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Knowing About The Past Cannot Help People To Make Important Decisions Today. - With A Free Essay Review
“Write a response in which you discuss the extent to which you agree or disagree with the statement and explain your reasoning for the position you take. In developing and supporting your position, you should consider ways in which the statement might or might not hold true and explain how these considerations shape your position.”
I disagree with the statement that knowing about the past cannot help people to make important decisions today, because there is a plethora of thoughts and spirits that are durable over time, and it is beneficial for us to inherit these valuable spirits when we make decisions. However, I agree that the situations we are facing now may be different from those faced by people in the past; thus, we also need to evaluate the current situation, too.
The history of man is full of examples of many great men whose thoughts and spirits are durable over time. These values are timeless, and people nowadays should still consider these examples when we make decisions. For instance, educators may try to decide whether colleges and universities should encourage students to challenge authorities or accept the knowledge that they are taught. Then, the stories of people in the past such as Galileo came up with sun-centered theory, and questioned the authoritative belief that the earth is the center of the universe; Darwin suggested the evolutionary theory claiming the human originates from apes, while the authority asserted that God creates the world. According to their examples, we known that the authority may not always be right, and by challenging the established knowledge can help students be more critical. Therefore, by knowing about the past may help educators make the decision about their educational philosophy, and for this reason, I think knowing about the past can help people make decisions.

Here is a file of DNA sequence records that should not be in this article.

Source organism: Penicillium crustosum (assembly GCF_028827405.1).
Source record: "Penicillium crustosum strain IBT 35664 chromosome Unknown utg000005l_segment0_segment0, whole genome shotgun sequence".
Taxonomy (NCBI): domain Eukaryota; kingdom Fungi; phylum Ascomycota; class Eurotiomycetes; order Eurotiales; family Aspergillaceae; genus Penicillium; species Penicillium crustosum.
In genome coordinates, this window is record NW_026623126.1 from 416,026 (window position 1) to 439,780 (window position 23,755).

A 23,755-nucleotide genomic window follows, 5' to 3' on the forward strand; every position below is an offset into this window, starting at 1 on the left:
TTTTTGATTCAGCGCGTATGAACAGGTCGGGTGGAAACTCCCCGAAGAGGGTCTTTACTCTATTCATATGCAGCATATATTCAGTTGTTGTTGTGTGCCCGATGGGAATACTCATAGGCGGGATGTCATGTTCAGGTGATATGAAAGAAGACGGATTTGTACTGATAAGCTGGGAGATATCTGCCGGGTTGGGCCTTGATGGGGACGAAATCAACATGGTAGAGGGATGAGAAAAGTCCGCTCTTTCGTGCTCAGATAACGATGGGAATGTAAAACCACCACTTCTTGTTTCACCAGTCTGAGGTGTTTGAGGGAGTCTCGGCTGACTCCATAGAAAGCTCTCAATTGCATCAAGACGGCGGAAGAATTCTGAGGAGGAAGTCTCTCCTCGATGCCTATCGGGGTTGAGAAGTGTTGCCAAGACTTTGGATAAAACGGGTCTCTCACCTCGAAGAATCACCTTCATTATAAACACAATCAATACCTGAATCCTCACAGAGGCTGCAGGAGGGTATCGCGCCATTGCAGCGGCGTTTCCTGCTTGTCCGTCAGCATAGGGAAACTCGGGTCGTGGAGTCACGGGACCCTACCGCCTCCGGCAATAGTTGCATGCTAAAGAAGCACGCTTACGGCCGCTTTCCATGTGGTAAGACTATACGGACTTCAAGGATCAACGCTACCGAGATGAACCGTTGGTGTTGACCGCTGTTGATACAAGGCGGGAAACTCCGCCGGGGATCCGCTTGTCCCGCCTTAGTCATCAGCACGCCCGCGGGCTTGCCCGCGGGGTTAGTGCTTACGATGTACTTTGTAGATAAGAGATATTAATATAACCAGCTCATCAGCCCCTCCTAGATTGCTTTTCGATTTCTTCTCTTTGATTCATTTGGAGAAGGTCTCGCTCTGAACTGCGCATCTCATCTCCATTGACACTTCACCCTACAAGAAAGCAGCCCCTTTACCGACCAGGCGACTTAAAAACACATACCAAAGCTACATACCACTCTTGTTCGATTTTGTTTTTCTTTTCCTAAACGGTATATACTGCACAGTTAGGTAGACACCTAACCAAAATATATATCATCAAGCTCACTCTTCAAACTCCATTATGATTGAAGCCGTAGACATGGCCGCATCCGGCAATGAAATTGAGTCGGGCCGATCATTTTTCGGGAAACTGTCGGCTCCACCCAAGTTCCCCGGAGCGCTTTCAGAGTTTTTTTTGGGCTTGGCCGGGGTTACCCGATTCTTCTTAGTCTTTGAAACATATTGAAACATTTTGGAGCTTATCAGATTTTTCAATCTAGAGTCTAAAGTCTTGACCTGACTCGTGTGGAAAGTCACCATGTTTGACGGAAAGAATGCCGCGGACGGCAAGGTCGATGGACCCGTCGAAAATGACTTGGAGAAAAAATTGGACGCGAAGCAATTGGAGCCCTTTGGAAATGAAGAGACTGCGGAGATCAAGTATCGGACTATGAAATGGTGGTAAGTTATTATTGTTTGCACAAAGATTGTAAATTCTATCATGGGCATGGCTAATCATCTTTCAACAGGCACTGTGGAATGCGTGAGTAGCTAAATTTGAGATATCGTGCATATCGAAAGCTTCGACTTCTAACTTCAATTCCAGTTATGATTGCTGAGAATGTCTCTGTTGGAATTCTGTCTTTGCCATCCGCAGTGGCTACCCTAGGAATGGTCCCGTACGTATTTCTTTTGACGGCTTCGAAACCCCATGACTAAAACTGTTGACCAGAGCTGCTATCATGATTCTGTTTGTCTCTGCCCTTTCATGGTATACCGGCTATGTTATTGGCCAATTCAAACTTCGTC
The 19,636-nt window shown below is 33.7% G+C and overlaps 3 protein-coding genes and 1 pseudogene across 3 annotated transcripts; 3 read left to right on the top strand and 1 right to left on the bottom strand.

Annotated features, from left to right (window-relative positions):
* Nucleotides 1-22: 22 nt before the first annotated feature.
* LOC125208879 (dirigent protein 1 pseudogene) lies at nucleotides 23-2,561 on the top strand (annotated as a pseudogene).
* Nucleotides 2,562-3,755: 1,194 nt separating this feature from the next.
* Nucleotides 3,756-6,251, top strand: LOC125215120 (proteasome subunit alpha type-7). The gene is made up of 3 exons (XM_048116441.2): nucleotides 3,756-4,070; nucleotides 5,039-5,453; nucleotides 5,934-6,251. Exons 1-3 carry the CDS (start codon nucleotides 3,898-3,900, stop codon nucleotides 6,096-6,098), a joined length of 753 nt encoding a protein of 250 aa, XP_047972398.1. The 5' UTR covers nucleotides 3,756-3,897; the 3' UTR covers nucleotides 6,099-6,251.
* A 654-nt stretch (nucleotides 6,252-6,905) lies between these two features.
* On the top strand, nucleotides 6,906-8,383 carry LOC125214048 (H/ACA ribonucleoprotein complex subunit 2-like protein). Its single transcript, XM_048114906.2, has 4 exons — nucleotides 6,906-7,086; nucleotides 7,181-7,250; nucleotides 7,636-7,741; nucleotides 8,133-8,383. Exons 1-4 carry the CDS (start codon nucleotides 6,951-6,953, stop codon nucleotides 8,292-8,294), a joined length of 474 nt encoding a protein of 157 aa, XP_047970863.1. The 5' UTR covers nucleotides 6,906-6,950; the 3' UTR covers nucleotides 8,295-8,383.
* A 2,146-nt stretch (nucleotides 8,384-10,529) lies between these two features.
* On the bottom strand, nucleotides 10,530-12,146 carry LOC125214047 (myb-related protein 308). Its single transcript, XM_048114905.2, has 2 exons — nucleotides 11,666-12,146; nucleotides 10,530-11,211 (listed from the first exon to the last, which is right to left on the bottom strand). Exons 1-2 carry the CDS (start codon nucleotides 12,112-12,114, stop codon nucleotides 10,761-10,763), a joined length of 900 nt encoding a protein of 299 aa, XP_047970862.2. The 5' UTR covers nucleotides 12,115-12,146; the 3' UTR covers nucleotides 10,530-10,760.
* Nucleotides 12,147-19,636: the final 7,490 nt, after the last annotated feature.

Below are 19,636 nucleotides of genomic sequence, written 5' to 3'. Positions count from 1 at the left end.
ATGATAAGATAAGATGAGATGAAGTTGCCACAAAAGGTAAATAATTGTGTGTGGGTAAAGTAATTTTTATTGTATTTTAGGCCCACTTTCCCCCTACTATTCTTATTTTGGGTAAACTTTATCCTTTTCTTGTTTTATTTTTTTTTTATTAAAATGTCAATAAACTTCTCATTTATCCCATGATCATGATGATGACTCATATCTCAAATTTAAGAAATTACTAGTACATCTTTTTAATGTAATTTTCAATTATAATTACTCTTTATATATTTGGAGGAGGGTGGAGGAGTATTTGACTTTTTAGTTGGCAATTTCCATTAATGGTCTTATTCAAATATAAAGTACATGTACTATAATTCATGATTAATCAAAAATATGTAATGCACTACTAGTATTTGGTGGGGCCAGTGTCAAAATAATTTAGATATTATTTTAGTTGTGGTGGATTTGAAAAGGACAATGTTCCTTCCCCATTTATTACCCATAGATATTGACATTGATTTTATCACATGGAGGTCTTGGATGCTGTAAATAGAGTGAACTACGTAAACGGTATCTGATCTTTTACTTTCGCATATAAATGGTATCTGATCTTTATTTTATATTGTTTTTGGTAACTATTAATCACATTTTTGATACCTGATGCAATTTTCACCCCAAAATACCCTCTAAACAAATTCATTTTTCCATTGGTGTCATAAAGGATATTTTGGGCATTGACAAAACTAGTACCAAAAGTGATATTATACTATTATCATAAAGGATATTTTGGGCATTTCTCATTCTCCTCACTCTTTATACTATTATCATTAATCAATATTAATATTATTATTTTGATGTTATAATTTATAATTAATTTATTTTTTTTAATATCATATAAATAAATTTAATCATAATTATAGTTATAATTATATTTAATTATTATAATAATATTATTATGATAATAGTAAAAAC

In addition, I think knowing about the past can help people make decisions because we can learn from the mistakes that were made by people in the past, and be conscious about these things. For instance, in the past decades, due to the development of industrialization, people did some damage to the enviroment, and sacrificed the environment for short-term economic increases. Later, people experienced the negative consequences, started to be aware of environmental issues, and emphasized environmental issues. By knowing these facts, governments nowadays should bear these mistakes in minds when they make decisions about future industrial development. They may start to be more conscious about environmental damage, and avoid repeating the mistakes they made before. Thus, I think knowing about the past can help people make better decisions, and learn from previous mistakes.
However, I agree that we also need to consider the current situation. It is important to realize that the current situation may be substantially different from that in the past; thus we cannot completely copy what people did before because with current technologies some problems we faced in the past may not be a problem, or cannot affect our decisions now.
To sum up, I disagree that knowing about the past cannot help people making decision now, because some value and spirits in the past are durable. However, it is possible that the situation now is different from that was in the past, so we also need to take that into consideration.
I agree in principle with your first argument - that people of old had durable thoughts, and perhaps spirits too, whatever spirits are. I dislike the example, which looks a bit too obviously like something borrowed from an earlier essay. I cannot imagine someone contemplating a pedagogical strategy, remembering Galileo, and so deciding that he would allow students to question authority. I can imagine using Galileo as an example of the value of skepticism (I hope if I did that, I'd remember it was not Galileo who first argued for the heliocentric universe) but that seems like a different matter to me. If you were to say, however, that we can learn from the past precisely in the sense of being inspired by the courageous spirit of freethought and skepticism evidenced by the likes of Bruno or his contemporaries, then, yes, I think the example would fly.
Your second argument is also reasonable and the example works better for me. Obviously the argument of the penultimate paragraph is not fully developed. The idea that with current technology some of the old problems are no longer problems for us is true, of course, but it is one of many reasons, and by no means the most interesting reason, why looking to the past does not always help us make decisions. It's great that you want to look at both sides of the issue; why ruin that attribute of your essay by treating the other side of the argument with such indolence.
Speaking of indolence, my apologies for deleting your last few submissions; I knew I had no chance of getting to them before taking a short break from essayjudge. I will be back in a couple of weeks. If you still have essays that you want me to look at then, that would be fine, but please don't inundate me when I return! - let's keep to one or two submissions per day for a while.